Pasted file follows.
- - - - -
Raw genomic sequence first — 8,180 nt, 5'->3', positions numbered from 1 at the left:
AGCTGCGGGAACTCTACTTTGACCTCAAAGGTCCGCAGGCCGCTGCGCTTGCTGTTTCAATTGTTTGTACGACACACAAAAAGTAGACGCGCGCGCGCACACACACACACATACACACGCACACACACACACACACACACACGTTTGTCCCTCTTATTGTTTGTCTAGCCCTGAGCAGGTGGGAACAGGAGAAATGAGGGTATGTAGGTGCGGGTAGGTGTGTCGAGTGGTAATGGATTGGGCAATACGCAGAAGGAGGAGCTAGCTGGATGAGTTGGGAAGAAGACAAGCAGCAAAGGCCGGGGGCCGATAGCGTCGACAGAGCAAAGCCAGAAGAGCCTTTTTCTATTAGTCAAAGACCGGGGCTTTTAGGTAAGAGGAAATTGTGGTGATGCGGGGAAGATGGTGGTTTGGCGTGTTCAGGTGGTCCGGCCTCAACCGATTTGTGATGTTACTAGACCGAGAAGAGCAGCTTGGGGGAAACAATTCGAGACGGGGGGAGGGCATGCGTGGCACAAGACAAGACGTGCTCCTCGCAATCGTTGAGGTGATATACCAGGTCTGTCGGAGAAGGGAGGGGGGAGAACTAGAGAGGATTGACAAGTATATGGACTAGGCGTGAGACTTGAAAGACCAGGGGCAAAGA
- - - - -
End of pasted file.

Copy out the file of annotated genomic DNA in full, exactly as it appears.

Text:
Raw genomic sequence first — 8,180 nt, 5'->3', positions numbered from 1 at the left:
AGCTGCGGGAACTCTACTTTGACCTCAAAGGTCCGCAGGCCGCTGCGCTTGCTGTTTCAATTGTTTGTACGACACACAAAAAGTAGACGCGCGCGCGCACACACACACACATACACACGCACACACACACACACACACACACGTTTGTCCCTCTTATTGTTTGTCTAGCCCTGAGCAGGTGGGAACAGGAGAAATGAGGGTATGTAGGTGCGGGTAGGTGTGTCGAGTGGTAATGGATTGGGCAATACGCAGAAGGAGGAGCTAGCTGGATGAGTTGGGAAGAAGACAAGCAGCAAAGGCCGGGGGCCGATAGCGTCGACAGAGCAAAGCCAGAAGAGCCTTTTTCTATTAGTCAAAGACCGGGGCTTTTAGGTAAGAGGAAATTGTGGTGATGCGGGGAAGATGGTGGTTTGGCGTGTTCAGGTGGTCCGGCCTCAACCGATTTGTGATGTTACTAGACCGAGAAGAGCAGCTTGGGGGAAACAATTCGAGACGGGGGGAGGGCATGCGTGGCACAAGACAAGACGTGCTCCTCGCAATCGTTGAGGTGATATACCAGGTCTGTCGGAGAAGGGAGGGGGGAGAACTAGAGAGGATTGACAAGTATATGGACTAGGCGTGAGACTTGAAAGACCAGGGGCAAAGA